Do You Take God for Granted?
I tend to pray comfortable prayers, like “Thank you for another day,” or “Please help so and so,” or “Help me be more like you.” I approach God with a sense of habit and familiarity. These aren’t bad things to pray and, in many respects, my comfort with God is a good thing.
But sometimes I wonder: Am I too comfortable with God? Am I taking God for granted? In my mundane, daily prayers, have I lost sight of who God really is?
The Comfort Problem
My regular prayers may be sweet and simple, but they also reflect something disturbing: my tendency to regard God primarily as the one who gets me through the day. Isn’t my faith meant to be more than this? Am I not called to do more than make it through each day? Shouldn’t I live with a keen awareness of God’s presence and power? Bob Goff said it this way: “Live your life right on the edge of ‘Yikes!’”
If I’m honest, I’m usually more at the edge of “yawn.”
Can you relate? The core of this problem goes beyond just feeling too comfortable in our lives—it’s about how we tend to let our comfort invade our perceptions of God. My fear is that we’ve become too used to the gospel and too flippant about our faith. We often struggle to remember the underlying truth that God is not there just to direct our paths and make sure we don’t screw up (though he does graciously provide direction!). He’s not there to passively receive our list of requests (though he certainly cares about and listens to each item!). He’s not even there just to be sure we live lives that honor him (though he certainly desires for us to do so!).
He is the God of the universe, the grand Creator, the author of beauty and wonder! He wants us to marvel at him, to be awestruck by his holy presence each day. It’s not that he doesn’t care about the small things we pray for daily, because he absolutely does. But we can trust him with those things much more deeply when we rightly understand his grandness and majesty. Then we begin to see God as less like a warm fuzzy blanket and more like the mind-blowing King of Kings he is—the great God who brings me to my knees in adoration.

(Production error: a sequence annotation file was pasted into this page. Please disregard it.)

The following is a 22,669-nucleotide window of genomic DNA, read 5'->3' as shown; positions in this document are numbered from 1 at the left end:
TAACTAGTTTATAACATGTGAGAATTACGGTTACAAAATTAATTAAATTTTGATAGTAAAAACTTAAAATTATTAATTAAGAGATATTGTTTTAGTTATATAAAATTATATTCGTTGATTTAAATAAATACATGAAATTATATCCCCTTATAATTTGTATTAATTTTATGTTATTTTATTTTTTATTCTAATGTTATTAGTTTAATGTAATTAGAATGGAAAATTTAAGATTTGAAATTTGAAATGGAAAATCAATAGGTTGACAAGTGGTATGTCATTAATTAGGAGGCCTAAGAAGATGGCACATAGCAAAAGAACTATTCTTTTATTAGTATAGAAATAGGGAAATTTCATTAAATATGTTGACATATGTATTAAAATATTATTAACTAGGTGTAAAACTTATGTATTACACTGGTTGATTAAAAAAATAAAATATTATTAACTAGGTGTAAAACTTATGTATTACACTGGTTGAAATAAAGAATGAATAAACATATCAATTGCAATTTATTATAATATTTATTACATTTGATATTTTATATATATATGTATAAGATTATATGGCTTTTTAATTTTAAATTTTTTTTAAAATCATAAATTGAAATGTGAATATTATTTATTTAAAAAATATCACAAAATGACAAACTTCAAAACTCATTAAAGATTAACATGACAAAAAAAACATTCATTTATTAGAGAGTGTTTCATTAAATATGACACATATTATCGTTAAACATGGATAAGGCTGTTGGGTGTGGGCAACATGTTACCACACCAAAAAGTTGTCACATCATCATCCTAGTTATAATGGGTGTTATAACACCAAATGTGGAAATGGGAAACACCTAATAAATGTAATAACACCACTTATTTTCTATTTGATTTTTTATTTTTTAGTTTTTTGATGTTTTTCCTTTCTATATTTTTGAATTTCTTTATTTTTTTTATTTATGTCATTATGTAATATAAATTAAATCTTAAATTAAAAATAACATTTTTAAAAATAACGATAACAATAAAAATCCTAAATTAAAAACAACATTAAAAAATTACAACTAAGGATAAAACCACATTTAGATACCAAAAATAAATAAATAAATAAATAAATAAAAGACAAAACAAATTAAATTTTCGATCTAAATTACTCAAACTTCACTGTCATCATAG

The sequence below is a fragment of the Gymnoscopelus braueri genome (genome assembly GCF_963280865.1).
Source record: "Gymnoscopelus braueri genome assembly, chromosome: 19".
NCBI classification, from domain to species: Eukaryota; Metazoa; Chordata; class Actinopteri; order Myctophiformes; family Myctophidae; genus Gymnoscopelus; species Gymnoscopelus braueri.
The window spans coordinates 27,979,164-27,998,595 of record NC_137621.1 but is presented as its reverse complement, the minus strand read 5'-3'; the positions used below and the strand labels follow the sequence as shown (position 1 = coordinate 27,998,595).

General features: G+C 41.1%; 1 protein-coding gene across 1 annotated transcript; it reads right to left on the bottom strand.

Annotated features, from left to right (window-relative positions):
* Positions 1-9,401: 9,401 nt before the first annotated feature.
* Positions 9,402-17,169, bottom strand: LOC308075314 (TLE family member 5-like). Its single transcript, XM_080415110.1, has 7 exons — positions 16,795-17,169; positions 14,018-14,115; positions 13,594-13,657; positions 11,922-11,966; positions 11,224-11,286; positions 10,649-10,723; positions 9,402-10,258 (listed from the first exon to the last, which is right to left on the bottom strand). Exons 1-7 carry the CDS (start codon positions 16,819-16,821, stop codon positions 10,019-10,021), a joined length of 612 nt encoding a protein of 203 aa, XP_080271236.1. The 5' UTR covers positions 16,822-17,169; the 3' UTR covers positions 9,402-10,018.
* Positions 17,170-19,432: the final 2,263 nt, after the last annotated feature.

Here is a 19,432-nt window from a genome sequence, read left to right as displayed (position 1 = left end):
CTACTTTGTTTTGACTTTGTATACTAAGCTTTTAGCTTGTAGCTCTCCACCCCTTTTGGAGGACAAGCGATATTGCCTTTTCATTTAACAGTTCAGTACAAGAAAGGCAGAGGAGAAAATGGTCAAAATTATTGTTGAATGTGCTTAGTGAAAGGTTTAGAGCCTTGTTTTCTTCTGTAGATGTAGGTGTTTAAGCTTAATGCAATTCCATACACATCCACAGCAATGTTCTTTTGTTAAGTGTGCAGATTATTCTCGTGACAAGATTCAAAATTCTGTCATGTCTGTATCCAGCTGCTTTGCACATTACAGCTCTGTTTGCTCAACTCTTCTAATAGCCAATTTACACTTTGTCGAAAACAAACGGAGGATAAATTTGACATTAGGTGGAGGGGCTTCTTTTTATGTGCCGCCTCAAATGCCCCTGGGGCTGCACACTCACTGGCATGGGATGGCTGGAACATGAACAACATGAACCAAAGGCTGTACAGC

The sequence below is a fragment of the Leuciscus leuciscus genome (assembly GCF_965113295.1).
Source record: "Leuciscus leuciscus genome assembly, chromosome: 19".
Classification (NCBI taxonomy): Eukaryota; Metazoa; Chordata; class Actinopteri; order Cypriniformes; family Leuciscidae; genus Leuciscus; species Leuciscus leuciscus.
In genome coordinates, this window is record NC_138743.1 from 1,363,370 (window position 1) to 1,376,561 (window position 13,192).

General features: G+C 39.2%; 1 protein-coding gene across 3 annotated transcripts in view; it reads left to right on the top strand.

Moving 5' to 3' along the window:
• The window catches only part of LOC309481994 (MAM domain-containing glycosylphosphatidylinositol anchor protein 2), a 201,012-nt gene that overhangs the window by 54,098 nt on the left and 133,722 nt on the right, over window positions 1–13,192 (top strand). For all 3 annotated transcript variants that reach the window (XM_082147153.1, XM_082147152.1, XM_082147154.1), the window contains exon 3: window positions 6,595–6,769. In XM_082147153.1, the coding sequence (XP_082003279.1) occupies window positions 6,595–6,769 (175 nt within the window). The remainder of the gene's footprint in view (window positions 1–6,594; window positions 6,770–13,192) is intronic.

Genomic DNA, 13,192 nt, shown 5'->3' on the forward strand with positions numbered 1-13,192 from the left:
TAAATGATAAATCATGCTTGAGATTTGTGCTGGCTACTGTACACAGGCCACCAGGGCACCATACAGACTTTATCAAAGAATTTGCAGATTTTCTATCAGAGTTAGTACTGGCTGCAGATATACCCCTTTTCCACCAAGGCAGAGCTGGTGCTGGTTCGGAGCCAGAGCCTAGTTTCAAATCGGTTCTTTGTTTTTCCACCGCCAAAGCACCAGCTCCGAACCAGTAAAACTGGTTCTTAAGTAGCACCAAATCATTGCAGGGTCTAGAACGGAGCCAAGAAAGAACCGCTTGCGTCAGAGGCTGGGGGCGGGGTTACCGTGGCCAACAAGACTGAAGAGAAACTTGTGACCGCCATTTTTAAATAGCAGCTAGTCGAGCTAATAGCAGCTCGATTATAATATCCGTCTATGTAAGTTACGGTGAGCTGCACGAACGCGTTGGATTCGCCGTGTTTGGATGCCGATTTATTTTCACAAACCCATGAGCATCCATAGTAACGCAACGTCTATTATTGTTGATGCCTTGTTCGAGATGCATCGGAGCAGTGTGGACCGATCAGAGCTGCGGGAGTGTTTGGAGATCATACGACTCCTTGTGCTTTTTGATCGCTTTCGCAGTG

So how can we shake off the lull of being so used to God that we forget who he really is? How can we see God as the God of wonder rather than viewing him merely as the God who gets us through the day? If you, too, tend to spend more time on the edge of “yawn” than “yikes,” consider these five spiritual practices that help wake us up out of a too-comfortable-with-God state and really seek, find, and connect with the true character of God.
1. Remember Who You Really Are
Many of us live mostly comfortable lives marked by occasional seasons of brokenness and dependency on God. Those seasons are painful but necessary. While we shouldn’t seek to live in a constant state of devastation, we do need to remember our own desperate spiritual state even during seasons of abundance and comfort. We are children of God, but we also need to remind ourselves of who we truly are apart from Jesus: broken, needy sinners. “‘No one is righteous—not even one. No one is truly wise; no one is seeking God. All have turned away; all have become useless. No one does good, not a single one,’” Paul wrote in Romans 3:10–12. “Yet God freely and graciously declares that we are righteous” (verse 24). When we remember who we really are without the Lord, we begin to see that what we thought were just spiritual crevices and cracks in our lives are actually gaping holes through which his mercy can shine anew.
2. Tell the Truth About God
I love to start my prayers by naming aspects of God’s character and speaking words of adoration. Sometimes, though, if I’m honest, I find myself just saying a bunch of words that I know to be true about his character—words like gracious, merciful, all-knowing, faithful, majestic, glorious, holy—without actually considering how he’s at work demonstrating those qualities. Sometimes it feels more like I’m trying to butter up God so I can petition my requests rather than truly marveling at who he is. Instead, by taking a few quiet moments to meditate on just one or two attributes of God, focusing on specific ways he is demonstrating those attributes in our lives, we can reconnect with the glory of his character.